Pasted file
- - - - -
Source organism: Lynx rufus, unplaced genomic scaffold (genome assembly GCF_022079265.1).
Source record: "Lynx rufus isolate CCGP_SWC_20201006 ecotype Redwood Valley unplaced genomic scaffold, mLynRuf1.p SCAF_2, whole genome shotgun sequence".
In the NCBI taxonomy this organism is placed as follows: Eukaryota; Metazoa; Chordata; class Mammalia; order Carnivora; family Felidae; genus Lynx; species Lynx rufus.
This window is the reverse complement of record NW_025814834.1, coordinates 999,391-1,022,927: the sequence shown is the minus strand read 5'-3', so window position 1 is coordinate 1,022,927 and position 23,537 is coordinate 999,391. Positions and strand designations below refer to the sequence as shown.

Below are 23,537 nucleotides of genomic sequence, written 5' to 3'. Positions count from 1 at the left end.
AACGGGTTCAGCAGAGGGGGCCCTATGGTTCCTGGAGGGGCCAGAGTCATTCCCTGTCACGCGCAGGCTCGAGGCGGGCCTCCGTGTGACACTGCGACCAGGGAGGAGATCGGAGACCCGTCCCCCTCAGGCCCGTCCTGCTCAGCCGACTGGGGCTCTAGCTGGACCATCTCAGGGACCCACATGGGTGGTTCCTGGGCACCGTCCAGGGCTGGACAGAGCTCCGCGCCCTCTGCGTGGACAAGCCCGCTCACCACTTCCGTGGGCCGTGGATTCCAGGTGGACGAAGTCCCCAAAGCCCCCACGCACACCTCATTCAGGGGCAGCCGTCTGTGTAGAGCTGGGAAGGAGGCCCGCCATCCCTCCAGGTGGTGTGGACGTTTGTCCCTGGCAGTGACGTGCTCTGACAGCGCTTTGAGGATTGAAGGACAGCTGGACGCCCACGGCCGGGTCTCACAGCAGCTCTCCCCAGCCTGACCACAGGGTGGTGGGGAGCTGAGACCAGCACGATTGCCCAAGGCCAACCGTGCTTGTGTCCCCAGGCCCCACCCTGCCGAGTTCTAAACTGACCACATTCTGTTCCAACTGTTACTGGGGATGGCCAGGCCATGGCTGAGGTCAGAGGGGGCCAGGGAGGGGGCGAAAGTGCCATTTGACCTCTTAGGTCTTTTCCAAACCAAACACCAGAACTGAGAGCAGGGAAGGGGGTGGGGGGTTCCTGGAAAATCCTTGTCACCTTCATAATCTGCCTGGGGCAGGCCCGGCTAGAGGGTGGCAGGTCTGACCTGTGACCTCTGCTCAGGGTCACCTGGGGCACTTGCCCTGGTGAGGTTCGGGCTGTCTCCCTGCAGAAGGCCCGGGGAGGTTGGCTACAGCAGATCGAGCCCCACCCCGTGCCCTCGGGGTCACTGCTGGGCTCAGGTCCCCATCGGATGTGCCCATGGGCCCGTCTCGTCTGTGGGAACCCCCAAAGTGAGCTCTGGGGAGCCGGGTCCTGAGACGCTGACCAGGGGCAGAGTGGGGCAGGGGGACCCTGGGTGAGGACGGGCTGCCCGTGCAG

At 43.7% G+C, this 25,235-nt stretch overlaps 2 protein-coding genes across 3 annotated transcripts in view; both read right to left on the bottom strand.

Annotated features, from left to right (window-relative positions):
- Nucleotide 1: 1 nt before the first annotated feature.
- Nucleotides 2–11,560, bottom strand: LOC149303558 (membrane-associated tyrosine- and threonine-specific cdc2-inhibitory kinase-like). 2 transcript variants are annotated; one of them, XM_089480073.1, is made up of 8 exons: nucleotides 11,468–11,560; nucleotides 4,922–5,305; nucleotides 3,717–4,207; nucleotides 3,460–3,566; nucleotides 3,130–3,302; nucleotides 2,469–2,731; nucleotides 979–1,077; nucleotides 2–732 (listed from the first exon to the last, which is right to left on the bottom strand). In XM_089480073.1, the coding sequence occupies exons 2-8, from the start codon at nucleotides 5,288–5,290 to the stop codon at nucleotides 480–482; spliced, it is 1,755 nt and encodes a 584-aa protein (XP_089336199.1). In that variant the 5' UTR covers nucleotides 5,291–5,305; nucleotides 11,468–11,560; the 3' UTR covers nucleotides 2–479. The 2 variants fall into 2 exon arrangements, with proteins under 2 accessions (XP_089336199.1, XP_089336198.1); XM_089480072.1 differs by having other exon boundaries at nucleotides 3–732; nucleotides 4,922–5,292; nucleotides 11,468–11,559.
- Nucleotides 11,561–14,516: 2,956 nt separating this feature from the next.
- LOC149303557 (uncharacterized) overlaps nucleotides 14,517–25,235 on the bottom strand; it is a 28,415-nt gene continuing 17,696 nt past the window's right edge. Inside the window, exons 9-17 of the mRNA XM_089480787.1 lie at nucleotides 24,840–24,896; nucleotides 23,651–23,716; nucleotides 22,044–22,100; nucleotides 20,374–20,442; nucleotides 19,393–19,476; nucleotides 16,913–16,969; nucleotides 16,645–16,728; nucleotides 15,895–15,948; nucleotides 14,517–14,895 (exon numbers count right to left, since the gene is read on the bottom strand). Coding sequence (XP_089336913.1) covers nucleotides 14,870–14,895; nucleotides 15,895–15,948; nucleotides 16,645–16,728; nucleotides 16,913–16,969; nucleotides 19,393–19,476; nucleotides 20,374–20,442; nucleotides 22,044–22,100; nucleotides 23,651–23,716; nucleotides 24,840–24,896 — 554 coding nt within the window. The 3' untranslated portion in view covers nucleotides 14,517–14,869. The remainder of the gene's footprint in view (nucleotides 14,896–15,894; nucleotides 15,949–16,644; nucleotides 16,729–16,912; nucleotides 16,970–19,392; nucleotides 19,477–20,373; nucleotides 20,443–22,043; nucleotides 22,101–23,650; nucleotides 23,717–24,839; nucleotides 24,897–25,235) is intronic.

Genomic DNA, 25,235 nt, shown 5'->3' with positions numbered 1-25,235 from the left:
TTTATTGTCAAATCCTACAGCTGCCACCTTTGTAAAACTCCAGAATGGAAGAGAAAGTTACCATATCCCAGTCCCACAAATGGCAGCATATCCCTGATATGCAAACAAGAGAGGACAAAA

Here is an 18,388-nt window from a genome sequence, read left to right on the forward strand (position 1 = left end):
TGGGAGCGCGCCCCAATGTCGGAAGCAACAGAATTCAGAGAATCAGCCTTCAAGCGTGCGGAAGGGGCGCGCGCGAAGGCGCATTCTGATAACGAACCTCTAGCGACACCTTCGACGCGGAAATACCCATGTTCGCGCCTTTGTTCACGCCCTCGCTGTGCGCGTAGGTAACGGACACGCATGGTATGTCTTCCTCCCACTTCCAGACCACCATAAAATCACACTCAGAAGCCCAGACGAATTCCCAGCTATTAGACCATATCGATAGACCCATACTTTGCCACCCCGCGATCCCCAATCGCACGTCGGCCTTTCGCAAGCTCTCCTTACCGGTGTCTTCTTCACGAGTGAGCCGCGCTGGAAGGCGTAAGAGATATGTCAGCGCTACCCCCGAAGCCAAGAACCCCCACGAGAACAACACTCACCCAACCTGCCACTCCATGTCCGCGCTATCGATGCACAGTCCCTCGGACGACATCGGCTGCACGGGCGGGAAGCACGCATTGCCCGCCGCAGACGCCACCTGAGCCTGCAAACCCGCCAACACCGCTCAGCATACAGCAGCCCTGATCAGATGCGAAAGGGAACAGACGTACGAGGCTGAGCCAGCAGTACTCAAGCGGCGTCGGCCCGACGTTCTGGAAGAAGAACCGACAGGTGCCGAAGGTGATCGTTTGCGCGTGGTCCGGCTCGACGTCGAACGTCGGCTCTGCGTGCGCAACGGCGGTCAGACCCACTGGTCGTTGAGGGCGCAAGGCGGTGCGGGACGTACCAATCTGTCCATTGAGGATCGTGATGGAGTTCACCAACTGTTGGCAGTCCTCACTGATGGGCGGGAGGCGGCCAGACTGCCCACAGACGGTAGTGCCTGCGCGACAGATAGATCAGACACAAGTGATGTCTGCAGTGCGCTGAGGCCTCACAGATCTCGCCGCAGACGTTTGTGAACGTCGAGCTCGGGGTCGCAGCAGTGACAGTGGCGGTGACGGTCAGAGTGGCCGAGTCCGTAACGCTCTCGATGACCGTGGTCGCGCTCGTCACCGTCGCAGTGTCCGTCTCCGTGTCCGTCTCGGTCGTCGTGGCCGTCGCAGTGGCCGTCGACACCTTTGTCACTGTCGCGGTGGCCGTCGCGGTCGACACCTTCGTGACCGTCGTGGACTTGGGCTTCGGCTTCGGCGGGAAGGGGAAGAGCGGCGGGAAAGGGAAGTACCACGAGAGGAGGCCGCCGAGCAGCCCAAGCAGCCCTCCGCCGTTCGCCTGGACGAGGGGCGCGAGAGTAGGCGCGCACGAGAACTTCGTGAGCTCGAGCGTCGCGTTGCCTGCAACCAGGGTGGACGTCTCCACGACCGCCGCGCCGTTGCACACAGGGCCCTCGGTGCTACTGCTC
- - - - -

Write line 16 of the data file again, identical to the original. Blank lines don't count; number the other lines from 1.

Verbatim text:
TGGGAGCGCGCCCCAATGTCGGAAGCAACAGAATTCAGAGAATCAGCCTTCAAGCGTGCGGAAGGGGCGCGCGCGAAGGCGCATTCTGATAACGAACCTCTAGCGACACCTTCGACGCGGAAATACCCATGTTCGCGCCTTTGTTCACGCCCTCGCTGTGCGCGTAGGTAACGGACACGCATGGTATGTCTTCCTCCCACTTCCAGACCACCATAAAATCACACTCAGAAGCCCAGACGAATTCCCAGCTATTAGACCATATCGATAGACCCATACTTTGCCACCCCGCGATCCCCAATCGCACGTCGGCCTTTCGCAAGCTCTCCTTACCGGTGTCTTCTTCACGAGTGAGCCGCGCTGGAAGGCGTAAGAGATATGTCAGCGCTACCCCCGAAGCCAAGAACCCCCACGAGAACAACACTCACCCAACCTGCCACTCCATGTCCGCGCTATCGATGCACAGTCCCTCGGACGACATCGGCTGCACGGGCGGGAAGCACGCATTGCCCGCCGCAGACGCCACCTGAGCCTGCAAACCCGCCAACACCGCTCAGCATACAGCAGCCCTGATCAGATGCGAAAGGGAACAGACGTACGAGGCTGAGCCAGCAGTACTCAAGCGGCGTCGGCCCGACGTTCTGGAAGAAGAACCGACAGGTGCCGAAGGTGATCGTTTGCGCGTGGTCCGGCTCGACGTCGAACGTCGGCTCTGCGTGCGCAACGGCGGTCAGACCCACTGGTCGTTGAGGGCGCAAGGCGGTGCGGGACGTACCAATCTGTCCATTGAGGATCGTGATGGAGTTCACCAACTGTTGGCAGTCCTCACTGATGGGCGGGAGGCGGCCAGACTGCCCACAGACGGTAGTGCCTGCGCGACAGATAGATCAGACACAAGTGATGTCTGCAGTGCGCTGAGGCCTCACAGATCTCGCCGCAGACGTTTGTGAACGTCGAGCTCGGGGTCGCAGCAGTGACAGTGGCGGTGACGGTCAGAGTGGCCGAGTCCGTAACGCTCTCGATGACCGTGGTCGCGCTCGTCACCGTCGCAGTGTCCGTCTCCGTGTCCGTCTCGGTCGTCGTGGCCGTCGCAGTGGCCGTCGACACCTTTGTCACTGTCGCGGTGGCCGTCGCGGTCGACACCTTCGTGACCGTCGTGGACTTGGGCTTCGGCTTCGGCGGGAAGGGGAAGAGCGGCGGGAAAGGGAAGTACCACGAGAGGAGGCCGCCGAGCAGCCCAAGCAGCCCTCCGCCGTTCGCCTGGACGAGGGGCGCGAGAGTAGGCGCGCACGAGAACTTCGTGAGCTCGAGCGTCGCGTTGCCTGCAACCAGGGTGGACGTCTCCACGACCGCCGCGCCGTTGCACACAGGGCCCTCGGTGCTACTGCTC